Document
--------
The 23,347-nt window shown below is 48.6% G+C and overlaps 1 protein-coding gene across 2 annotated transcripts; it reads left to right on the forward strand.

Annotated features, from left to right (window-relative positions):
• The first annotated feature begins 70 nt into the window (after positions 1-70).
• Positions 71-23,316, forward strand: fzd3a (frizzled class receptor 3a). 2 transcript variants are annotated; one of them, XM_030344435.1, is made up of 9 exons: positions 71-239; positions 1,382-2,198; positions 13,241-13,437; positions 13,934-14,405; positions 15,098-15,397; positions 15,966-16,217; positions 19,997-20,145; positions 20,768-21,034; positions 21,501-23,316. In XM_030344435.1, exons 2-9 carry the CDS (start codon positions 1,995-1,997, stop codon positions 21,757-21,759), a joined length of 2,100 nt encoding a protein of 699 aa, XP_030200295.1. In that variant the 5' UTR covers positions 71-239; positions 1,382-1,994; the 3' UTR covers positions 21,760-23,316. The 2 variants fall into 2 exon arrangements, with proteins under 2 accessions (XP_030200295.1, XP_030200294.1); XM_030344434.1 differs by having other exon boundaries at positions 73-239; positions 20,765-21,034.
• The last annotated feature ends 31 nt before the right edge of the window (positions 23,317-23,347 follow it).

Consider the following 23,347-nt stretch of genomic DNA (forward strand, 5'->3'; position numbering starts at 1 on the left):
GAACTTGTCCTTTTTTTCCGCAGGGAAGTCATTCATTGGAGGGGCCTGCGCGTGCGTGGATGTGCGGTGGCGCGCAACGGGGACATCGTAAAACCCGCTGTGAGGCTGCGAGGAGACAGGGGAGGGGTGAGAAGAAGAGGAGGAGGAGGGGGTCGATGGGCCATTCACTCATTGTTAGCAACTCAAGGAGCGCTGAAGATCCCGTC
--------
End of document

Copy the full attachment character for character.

The 23,347-nt window shown below is 48.6% G+C and overlaps 1 protein-coding gene across 2 annotated transcripts; it reads left to right on the forward strand.

Annotated features, from left to right (window-relative positions):
• The first annotated feature begins 70 nt into the window (after positions 1-70).
• Positions 71-23,316, forward strand: fzd3a (frizzled class receptor 3a). 2 transcript variants are annotated; one of them, XM_030344435.1, is made up of 9 exons: positions 71-239; positions 1,382-2,198; positions 13,241-13,437; positions 13,934-14,405; positions 15,098-15,397; positions 15,966-16,217; positions 19,997-20,145; positions 20,768-21,034; positions 21,501-23,316. In XM_030344435.1, exons 2-9 carry the CDS (start codon positions 1,995-1,997, stop codon positions 21,757-21,759), a joined length of 2,100 nt encoding a protein of 699 aa, XP_030200295.1. In that variant the 5' UTR covers positions 71-239; positions 1,382-1,994; the 3' UTR covers positions 21,760-23,316. The 2 variants fall into 2 exon arrangements, with proteins under 2 accessions (XP_030200295.1, XP_030200294.1); XM_030344434.1 differs by having other exon boundaries at positions 73-239; positions 20,765-21,034.
• The last annotated feature ends 31 nt before the right edge of the window (positions 23,317-23,347 follow it).

Consider the following 23,347-nt stretch of genomic DNA (forward strand, 5'->3'; position numbering starts at 1 on the left):
GAACTTGTCCTTTTTTTCCGCAGGGAAGTCATTCATTGGAGGGGCCTGCGCGTGCGTGGATGTGCGGTGGCGCGCAACGGGGACATCGTAAAACCCGCTGTGAGGCTGCGAGGAGACAGGGGAGGGGTGAGAAGAAGAGGAGGAGGAGGGGGTCGATGGGCCATTCACTCATTGTTAGCAACTCAAGGAGCGCTGAAGATCCCGTC